Former commander of the Special Anti-terrorist Units (SAJ) says the accused Vlastimir Djordjevic informed him that the Scorpions had been sent to Kosovo. On 28 March 1999 members of that unit shot 19 women, children and old men in Podujevo

Živko Trajković, svjedok na suđenju Vlastimiru ĐorđevićuŽivko Trajković, svjedok na suđenju Vlastimiru Đorđeviću

Former commander of the Serbian MUP Special Anti-Terrorist Units (SAJ) Zivko Trajkovic began his evidence at the trial of police general Vlastimir Djordjevic. In early 2004 the OTP investigators interviewed Trajkovic as a suspect, but no indictment was issued.

According to Trajkovic, in late March 1999 the accused Djordjevic, who was the chief of the Serbian MUP Public Security Department, told him that the SAJ troops in Podujevo would be reinforced by a unit called the Scorpions. On 28 March 1999 in Podujevo, members of that unit executed 19 Albanian women, children and elderly, half an hour after they arrived in the village.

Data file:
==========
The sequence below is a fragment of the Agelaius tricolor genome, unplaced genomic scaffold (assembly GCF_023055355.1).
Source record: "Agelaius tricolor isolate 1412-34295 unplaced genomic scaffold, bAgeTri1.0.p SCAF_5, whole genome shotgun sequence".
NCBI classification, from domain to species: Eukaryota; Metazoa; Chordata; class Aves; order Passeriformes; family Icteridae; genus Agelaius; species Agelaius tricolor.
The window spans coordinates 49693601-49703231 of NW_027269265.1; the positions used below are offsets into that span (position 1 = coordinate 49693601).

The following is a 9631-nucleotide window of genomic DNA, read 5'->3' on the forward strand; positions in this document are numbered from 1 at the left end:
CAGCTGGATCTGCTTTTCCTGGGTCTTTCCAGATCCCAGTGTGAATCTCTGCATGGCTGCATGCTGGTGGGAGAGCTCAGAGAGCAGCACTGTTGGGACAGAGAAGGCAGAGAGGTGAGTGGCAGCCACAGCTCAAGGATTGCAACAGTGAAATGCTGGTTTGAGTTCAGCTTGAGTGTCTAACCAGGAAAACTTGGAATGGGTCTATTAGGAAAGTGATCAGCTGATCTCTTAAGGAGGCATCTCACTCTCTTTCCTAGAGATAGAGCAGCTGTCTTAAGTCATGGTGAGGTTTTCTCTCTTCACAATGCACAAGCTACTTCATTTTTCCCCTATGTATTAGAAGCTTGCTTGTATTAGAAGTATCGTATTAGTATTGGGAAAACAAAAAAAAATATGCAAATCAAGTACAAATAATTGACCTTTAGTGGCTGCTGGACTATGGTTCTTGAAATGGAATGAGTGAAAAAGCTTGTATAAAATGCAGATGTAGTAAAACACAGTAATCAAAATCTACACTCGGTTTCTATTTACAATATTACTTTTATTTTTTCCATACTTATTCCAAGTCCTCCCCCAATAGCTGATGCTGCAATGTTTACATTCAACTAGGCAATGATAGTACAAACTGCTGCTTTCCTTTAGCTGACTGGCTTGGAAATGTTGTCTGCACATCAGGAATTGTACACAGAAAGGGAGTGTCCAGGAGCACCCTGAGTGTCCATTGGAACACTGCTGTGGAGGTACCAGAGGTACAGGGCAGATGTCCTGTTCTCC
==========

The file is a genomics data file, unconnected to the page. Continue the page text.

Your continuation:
Although the Scorpions were immediately disarmed and brought back to Serbia, by mid-April 1999 Trajkovic and Djordjevic agreed that the crime was the result of an isolated incident and the ‘whole unit should not bear the consequences’. After that a group of ‘clean’ Scorpions was sent back to Kosovo where it fought as part of the SAJ until June 1999. When the prosecution argued that the ‘clean’ group comprised some of the perpetrators of the crime in Podujevo, Trajkovic replied that because of the ‘code of silence’ among the Scorpions, the officials were unable to identify all of the perpetrators of the crime.

Trajkovic also testified about the pattern of joint operations by the army and the police in Kosovo. The witness described how the army provided artillery support for police operations. Trajkovic confirmed that in the second half of 1998 and in 1999 he had been receiving orders from the Joint Command of the army and the police for Kosovo. As alleged in the indictment, General Djordjevic took part in the Joint Command. The prosecution is trying to prove that FRY president Slobodan Milosevic controlled the situation in Kosovo and implemented the ethnic cleansing campaign through that informal body. The defense denies the existence of the Joint Command.

The prosecution will continue examining Zivko Trajkovic tomorrow.